“What a feeling, being’s believing, now I’m dancing for my life.” Lyrics from Flashdance.


It is an axiom that audiences remember little of a speech, especially one an hour and a half long. All that is left is a feeling.

So it was with the President’s SONA.

The President spoke glowingly of his Administration’s achievements, the numbers, the accolades from foreign analysts (“The Philippines is no longer a joke”) and local folk.  He spoke of our economic strides notably in business process outsourcing  and tourism. He talked of the gains in rice production, coconut drinks and infrastructure; and our improved credit rating.

He mentioned the new culture in Government, the meritocracy, the integrity and the transparency. He talked tough about nailing the scoundrels in our midst and their “padrinos”. The audience lapped the stuff.

He repeated the theme of SONAs past, about our lost decade under the GMA Administration, how we cannot simply “forgive and forget “, how criminals must be answerable or we would be remiss in our historical responsibility.

He spoke as best he could of our sovereignty over the Philippine Seas.

He referred obliquely to responsible parenthood but could not quite mention its legal form, the RH Bill. There were too many pro-lifers in the audience. It was not a time to rattle the cage.

He singled out his seeming favorites in the Cabinet: Singson, (DPWH), a perennial pet having been cited in the last three SONAs; Almendras (DOE), his new go-to guy, one senses P-Noy’s affection for him; Jimenez (DOT), his latest recruit, the Colgate-like video testimonials were probably his idea. Roxas (DOTC), Villanueva (TESDA), Alcala (DA),  and Carpio-Morales (Ombudsman) were also recognized. Did the unmentioned Cabinet officers feel left out?

But he reserved his best and most inspirational words for the people. This year’s SONA was an ode to the man in the street. It is a good time to be Filipino.  It is all because of you. Nothing is impossible if we unite. These phrases were the SONA moments.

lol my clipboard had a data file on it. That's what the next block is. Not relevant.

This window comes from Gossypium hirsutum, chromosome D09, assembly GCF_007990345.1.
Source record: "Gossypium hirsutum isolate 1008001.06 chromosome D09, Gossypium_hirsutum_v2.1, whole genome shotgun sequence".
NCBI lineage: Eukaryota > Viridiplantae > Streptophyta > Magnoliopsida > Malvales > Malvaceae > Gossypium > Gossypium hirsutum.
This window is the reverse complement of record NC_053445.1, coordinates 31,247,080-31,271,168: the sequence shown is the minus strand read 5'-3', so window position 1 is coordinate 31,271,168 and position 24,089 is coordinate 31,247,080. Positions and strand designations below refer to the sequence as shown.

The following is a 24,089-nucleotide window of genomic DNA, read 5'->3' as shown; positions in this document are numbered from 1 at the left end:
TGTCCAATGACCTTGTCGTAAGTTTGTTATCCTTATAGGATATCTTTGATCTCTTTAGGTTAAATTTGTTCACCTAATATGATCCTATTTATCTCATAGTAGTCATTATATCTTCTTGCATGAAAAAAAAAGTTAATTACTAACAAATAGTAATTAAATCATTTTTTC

The address, good as it was, could have been strengthened in two ways. First, the President could have borrowed from the preamble of the Constitution (“We, the sovereign Filipino people, imploring the aid of Almighty God … to build a just and humane society…”) and introduced a spiritual dimension to his reform agenda. This would have set a moral tone for the country.

Two, the President could have given us the bad news with the good news. And the bad news is the poverty and  the income disparity in our community are not tenable. Economically, we are falling behind in global competitiveness. Administratively, our public services  -education, health, shelter, security and justice- are not adequately serving the common man.

Filipinos want to be leveled with, they do not want to be flattered nor condescended to. The poor, in particular, want to know their leaders understand how tough their lives are. The President could have told them, simply, “Yes, I hear you”, that would have gone a long way.

 I mention this is because despite the real accomplishments of P-Noy’s presidency, his poll ratings continue to decline and the question is why. If everything is so great, how come too many do not feel better off? If everything is so wonderful, how come so many crimes go unpunished and journalists assassinated? If everything is so rosy, why is there still little justice for so many Filipinos?

When asked what was the biggest mistake of his term, U.S. President Obama said: “It was thinking this job was about getting the policy right. That’s important. But the purpose of the Presidency is also to tell a story to the people that gives them a sense of unity, purpose, and optimism, especially during hard times.”

President Aquino’s SONA was a well delivered narrative that will be remembered not for its particulars but for the good feeling it left us, the sense that things are improving even if possibly not fast enough. It instilled us with hope.

The President credited the Filipino for his Government’s achievements. He wanted us to feel proud and accomplished but he also wanted to convey a subliminal message and it is this: That ultimately we are each accountable for who we are and who we can be. It is the choices we make in our leaders and the values we hold which will determine the nation that ours can become.

The President has laid down a challenge for us as for himself: The land of promise is distantly visible but we must up the march because time is short and the headwinds strong. Even now we hear the political wolves baying at our fringes, they sense the good old days are soon here again and they can hardly wait.

Can we allow this to happen?


About Leo Alejandrino

The blog is principally a commentary on Philippine politics and economics.
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